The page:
The River Queen
by Mary Morris
"The River Queen" is a travel narrative set on the author's 3 week adventure on a houseboat travelling south on the Mississippi River and for a short period on the Missouri River.
Morris hitched a ride with two guys, strangers named Tom and Jerry (you heard right) on a classic, battered and malfunctioning houseboat. The boat was slow and expensive to move along the river due to the huge V8 engines and the price of gasoline. There was no functioning shower and Tom has to sleep on the upper deck, on an air mattress, under the stars.
The other passenger was Tom's chiuaua (Mexican dog - sp?) named Samantha. The adventure was compelling enough for a book, but shared the storyline with the author's coming to grips with her father's death - although he was a few years over 100 when he died. Honestly he didn't sound like a wonderful father - he screamed a lot, criticised, was anxious and didn't care a whole lot for his wife, but Morris adored him anyway.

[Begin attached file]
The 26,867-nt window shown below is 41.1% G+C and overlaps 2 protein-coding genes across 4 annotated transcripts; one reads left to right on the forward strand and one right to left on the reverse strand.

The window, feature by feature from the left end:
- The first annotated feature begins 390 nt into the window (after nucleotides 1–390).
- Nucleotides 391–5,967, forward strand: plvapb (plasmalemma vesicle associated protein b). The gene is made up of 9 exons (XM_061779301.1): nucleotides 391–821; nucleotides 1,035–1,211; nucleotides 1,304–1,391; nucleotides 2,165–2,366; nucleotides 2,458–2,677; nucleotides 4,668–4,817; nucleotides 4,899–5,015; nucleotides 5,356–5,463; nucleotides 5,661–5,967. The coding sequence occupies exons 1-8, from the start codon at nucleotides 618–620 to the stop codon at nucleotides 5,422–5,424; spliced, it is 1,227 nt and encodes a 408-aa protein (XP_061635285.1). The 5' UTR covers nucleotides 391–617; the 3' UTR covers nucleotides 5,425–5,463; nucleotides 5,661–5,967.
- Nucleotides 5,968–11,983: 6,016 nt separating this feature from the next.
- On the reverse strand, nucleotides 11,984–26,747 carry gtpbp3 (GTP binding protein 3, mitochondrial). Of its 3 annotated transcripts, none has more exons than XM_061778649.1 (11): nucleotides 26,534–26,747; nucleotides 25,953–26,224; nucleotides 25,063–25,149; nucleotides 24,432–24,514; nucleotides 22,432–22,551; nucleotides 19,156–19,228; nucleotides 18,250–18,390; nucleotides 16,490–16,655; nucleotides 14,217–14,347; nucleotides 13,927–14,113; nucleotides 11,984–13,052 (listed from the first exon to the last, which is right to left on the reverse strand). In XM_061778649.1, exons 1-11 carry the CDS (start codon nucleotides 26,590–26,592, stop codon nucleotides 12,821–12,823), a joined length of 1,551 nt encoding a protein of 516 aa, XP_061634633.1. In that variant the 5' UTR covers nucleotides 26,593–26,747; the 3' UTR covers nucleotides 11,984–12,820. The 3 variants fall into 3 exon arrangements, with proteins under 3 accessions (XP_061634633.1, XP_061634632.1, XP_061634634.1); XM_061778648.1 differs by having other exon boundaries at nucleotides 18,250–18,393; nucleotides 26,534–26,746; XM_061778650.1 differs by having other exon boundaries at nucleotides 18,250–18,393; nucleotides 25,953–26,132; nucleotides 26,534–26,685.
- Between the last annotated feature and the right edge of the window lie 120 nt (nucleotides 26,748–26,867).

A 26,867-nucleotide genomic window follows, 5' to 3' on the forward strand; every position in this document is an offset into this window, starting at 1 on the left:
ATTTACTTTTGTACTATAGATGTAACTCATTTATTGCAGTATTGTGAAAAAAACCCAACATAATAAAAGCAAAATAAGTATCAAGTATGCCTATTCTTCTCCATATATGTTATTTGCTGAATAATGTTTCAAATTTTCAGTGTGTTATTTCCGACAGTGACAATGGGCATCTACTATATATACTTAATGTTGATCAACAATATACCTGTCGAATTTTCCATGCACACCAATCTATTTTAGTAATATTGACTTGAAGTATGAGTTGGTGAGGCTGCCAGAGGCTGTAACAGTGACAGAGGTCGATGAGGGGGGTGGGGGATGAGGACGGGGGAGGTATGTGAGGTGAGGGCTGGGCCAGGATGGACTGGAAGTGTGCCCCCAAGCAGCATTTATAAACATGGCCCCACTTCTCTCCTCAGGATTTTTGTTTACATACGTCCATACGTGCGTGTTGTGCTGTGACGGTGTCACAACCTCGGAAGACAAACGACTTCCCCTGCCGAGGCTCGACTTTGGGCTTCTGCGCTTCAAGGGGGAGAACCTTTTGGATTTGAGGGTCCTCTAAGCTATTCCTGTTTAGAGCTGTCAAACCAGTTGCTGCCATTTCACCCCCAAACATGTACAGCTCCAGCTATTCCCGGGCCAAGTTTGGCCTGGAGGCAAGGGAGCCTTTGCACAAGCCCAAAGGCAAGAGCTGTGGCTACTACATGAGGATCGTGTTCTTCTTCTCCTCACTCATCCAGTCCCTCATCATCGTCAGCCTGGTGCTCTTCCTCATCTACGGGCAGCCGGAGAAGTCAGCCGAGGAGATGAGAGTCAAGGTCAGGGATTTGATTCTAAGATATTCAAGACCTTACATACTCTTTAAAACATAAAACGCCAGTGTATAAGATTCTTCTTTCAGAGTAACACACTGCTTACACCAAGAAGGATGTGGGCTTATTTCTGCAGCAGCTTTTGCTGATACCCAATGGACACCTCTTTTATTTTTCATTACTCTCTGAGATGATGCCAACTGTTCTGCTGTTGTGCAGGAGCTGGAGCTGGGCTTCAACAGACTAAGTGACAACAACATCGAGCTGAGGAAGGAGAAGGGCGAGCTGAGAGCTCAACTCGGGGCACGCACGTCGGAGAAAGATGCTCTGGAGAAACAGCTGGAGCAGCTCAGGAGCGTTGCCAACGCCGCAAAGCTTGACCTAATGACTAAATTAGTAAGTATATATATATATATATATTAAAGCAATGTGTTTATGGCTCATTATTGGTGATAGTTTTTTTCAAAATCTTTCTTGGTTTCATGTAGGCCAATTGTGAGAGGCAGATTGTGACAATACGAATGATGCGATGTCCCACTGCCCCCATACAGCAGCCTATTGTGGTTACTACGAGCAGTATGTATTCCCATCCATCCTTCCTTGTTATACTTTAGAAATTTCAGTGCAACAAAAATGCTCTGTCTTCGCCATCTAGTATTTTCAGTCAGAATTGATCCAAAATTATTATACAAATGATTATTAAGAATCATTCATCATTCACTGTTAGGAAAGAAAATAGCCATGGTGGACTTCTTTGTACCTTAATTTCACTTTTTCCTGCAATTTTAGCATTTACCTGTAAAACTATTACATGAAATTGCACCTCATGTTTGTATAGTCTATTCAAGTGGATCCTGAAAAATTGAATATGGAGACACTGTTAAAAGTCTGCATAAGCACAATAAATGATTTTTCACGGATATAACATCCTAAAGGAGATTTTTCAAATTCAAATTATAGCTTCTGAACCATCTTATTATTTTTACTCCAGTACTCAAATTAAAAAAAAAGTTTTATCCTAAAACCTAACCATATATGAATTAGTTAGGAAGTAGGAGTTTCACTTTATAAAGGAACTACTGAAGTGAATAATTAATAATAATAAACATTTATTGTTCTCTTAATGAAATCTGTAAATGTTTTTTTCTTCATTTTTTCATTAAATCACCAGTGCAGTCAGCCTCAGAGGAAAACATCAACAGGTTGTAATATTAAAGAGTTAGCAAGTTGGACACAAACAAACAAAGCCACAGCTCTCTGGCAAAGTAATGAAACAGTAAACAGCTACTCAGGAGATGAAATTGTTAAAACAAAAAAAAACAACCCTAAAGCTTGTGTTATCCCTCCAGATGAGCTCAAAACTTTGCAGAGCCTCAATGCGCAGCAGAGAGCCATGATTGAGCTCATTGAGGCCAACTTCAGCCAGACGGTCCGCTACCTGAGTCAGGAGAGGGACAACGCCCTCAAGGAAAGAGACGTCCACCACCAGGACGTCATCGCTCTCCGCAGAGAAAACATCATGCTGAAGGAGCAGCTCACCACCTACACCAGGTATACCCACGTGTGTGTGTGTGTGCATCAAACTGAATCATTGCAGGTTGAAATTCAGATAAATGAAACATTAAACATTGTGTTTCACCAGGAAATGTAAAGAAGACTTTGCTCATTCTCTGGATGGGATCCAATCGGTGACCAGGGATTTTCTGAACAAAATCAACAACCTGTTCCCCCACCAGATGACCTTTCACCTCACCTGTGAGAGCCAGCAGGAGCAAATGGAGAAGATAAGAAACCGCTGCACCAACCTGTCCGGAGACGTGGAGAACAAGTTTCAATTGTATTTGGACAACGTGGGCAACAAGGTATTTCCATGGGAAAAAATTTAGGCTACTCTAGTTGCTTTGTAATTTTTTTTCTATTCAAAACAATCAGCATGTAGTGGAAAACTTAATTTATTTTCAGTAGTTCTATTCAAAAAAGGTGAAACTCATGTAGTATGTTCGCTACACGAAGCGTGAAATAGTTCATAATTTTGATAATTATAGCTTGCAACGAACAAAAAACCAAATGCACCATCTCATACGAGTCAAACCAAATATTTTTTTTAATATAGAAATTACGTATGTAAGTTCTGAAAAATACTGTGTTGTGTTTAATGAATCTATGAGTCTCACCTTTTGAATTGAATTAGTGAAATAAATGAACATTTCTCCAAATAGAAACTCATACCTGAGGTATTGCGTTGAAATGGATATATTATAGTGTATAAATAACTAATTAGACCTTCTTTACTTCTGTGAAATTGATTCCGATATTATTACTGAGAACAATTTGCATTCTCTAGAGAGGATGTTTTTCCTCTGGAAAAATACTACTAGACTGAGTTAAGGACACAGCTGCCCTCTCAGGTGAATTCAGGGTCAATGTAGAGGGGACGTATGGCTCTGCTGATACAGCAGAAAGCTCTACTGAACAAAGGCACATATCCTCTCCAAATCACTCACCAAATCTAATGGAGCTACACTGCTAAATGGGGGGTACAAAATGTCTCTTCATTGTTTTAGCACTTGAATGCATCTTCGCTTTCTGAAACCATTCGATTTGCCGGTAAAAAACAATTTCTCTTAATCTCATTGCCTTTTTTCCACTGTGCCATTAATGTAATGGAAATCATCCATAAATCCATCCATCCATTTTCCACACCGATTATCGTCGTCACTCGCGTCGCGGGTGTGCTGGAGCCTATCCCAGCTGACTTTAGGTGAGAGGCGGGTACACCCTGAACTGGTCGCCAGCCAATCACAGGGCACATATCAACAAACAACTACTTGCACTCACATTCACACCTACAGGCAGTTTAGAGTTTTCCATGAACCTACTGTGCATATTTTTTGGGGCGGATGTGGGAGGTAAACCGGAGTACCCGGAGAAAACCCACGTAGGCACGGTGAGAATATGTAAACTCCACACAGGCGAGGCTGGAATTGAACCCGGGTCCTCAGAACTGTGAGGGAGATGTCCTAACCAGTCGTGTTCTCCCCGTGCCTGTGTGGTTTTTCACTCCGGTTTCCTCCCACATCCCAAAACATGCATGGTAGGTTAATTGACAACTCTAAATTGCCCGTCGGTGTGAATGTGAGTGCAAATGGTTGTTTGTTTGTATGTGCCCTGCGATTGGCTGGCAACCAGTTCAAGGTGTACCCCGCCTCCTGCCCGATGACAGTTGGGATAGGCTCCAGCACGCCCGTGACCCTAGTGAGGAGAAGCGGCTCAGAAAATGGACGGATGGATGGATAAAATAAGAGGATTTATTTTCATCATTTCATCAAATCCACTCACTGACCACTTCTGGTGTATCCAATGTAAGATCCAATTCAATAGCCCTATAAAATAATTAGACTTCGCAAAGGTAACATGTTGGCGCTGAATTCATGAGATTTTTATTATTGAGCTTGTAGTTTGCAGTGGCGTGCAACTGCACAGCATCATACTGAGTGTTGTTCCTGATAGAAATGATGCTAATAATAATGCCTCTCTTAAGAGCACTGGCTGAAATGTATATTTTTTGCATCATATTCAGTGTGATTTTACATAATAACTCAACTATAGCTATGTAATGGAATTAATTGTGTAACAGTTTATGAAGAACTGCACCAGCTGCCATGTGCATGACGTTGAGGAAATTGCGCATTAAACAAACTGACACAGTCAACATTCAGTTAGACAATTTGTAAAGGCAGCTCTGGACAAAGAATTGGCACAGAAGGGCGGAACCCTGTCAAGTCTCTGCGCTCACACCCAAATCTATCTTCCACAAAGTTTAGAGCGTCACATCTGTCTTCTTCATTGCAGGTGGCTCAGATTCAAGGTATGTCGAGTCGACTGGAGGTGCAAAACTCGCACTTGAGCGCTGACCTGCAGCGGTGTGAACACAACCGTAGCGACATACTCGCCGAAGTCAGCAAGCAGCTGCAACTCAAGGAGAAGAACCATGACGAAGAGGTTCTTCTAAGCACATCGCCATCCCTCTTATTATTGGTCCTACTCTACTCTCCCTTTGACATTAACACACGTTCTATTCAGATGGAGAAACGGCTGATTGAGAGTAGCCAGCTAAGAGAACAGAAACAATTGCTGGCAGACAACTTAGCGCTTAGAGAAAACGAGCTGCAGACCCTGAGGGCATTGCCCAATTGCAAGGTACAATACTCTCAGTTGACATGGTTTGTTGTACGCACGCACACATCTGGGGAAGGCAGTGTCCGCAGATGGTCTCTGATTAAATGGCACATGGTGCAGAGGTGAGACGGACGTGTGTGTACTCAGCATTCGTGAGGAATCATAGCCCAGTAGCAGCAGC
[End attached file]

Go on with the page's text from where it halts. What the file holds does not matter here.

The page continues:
I felt sympathy for Morris in her midlife anxieties her need to understand her past in order to cope with the here, now and future. The trip turned into an elixir and medicine for her mind, along with understanding her father and his anxieties a bit more during the journey. Luckily, Tom and Jerry, kept the book lighthearted and afloat with their their humor personal quirks or else the book would've sank in doldrums of depressions and seriousness.
It was an interesting and good read, but some readers may be tempted to put the book down - don't because the ending is steeped in life lesson and reflections we all have had in life.